• This frosting will store well in the fridge for up to 5 days, covered.
  • Make sure to always leave your frosting covered. Cover the bowl with a lid or plastic wrap, because otherwise, the surface will dry out and get hard.
To decorate
  • Cut strips of parchment paper about 4×2 inches and set them aside.
  • Prepare the macarons and lay them on a tray, so you can paint on the shells.
  • You will have to do one color at a time. Start with the red color. Prepare the air brush pen and place red food coloring in it. Place the strip of paper on the macaron, leaving a bit of the top exposed. Then spray with the air brush pen loaded with the red color.
  • After doing that on all shells, clean the air brush pen and place a few drops of orange food coloring in it. Place the strip of paper on the bottom of the macaron, leaving open a strip between the red stripe and the bottom of the shell.
  • Spray this area with the orange food coloring. Do the same with all macarons.
  • Clean the air brush pen and load it with yellow. Repeat the process until you get to purple.
  • Then let the shells dry for an hour or so.
To fill
  • Place the Cream Cheese Frosting in a piping bag fitted with the tip of choice. Pipe a dollop of frosting on each macaron shell.
  • Place another shell on top.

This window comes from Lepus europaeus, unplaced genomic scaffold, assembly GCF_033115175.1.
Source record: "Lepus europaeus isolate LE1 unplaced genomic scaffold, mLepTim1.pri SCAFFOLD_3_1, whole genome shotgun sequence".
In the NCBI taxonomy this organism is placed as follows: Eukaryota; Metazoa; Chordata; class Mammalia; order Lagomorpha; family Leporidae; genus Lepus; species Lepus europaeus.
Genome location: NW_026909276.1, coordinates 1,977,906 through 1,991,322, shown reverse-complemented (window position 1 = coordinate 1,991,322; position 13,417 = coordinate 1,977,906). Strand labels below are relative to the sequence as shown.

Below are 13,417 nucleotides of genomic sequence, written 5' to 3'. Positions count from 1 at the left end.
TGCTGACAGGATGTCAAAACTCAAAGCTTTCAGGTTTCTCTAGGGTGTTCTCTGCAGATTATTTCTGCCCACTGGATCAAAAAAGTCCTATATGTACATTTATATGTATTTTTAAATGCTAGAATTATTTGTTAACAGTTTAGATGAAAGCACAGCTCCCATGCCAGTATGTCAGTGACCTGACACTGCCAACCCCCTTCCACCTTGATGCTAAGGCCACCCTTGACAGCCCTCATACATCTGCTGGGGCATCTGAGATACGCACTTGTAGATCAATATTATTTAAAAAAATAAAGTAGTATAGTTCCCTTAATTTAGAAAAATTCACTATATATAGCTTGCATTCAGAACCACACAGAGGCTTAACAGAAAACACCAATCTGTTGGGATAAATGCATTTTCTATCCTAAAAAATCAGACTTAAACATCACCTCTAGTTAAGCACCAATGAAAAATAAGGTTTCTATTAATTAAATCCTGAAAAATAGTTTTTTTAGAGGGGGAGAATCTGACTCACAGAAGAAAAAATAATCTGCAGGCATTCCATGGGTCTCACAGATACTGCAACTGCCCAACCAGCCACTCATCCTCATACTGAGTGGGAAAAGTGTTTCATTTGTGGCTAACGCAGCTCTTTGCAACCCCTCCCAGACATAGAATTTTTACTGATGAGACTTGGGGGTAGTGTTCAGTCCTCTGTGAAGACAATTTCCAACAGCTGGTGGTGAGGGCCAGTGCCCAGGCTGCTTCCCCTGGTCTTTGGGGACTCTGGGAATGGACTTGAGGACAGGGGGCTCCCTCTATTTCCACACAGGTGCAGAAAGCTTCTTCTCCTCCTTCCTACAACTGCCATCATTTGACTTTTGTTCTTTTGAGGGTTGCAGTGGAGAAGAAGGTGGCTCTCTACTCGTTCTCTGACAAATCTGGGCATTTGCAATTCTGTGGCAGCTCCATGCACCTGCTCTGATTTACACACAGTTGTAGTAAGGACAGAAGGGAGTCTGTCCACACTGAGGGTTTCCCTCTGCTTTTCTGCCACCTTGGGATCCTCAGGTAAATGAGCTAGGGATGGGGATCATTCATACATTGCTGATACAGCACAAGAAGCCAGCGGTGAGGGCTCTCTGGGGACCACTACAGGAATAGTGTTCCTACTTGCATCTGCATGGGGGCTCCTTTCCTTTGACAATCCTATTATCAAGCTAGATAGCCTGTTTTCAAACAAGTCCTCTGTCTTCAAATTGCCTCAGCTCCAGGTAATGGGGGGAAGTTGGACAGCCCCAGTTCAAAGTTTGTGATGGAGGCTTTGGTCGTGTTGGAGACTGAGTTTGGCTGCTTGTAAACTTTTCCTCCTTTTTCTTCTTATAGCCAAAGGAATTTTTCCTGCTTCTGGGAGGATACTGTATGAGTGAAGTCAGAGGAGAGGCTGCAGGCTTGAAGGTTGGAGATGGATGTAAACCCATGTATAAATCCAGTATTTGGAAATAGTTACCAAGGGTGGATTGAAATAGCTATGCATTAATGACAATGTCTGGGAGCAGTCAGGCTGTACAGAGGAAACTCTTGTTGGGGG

• Let the macarons mature overnight before serving.
  • Store the macarons in the fridge for up to 7 days or in the freezer for up to 1 to 2 months.


Egg white powder: Egg White Powder is not the same as meringue powder. Egg White Powder is made of only egg whites. They help with getting fuller shells, and specially when adding a lot of food coloring to the batter, because they make the shells dry faster. I recommend experimenting with it if you can find it. I use 4 grams for each 100 grams of egg whites.
Vinegar: Before starting make sure to wipe down the bowls, whisks, silicone mats and everything you are going to use with vinegar, to avoid any grease particles of coming into contact with the meringue and batter.
Macaron amount: it will vary greatly depending on how big you pipe the shells, and on how runny or thick the batter is.
Baking time/temperature: Baking time and temperature will vary according to your own oven. I recommend experimenting with your oven to find out the best time, temperature, position of the baking tray.
Oven thermometer: Make sure to have an oven thermometer to bake macarons. It’s one of the most important things about making macarons. Home ovens aren’t accurate at all at telling the temperature, and even a slight 5 degree difference can make or break your whole batch.
Tray rotation: Lots of bakers don’t have to rotate the trays 180 degrees in the oven every 5 minutes, but I do have to with my oven, or I will get lopsided macarons. Please adjust this according to your oven.
Macaron Tools: Please visit this post to check out all the tools I use to make macarons.
Keyword macarons, pride

Similar Posts


  1. I haven’t tried to make shapes before- I watched your YouTube video, but I couldn’t see if you also tapped the tray with the heart shapes like you did the circles? I’m worried if I tap the trays they’ll lose their shape. Thank you!

Leave a Reply

Your email address will not be published. Required fields are marked *

Recipe Rating

This site uses Akismet to reduce spam. Learn how your comment data is processed.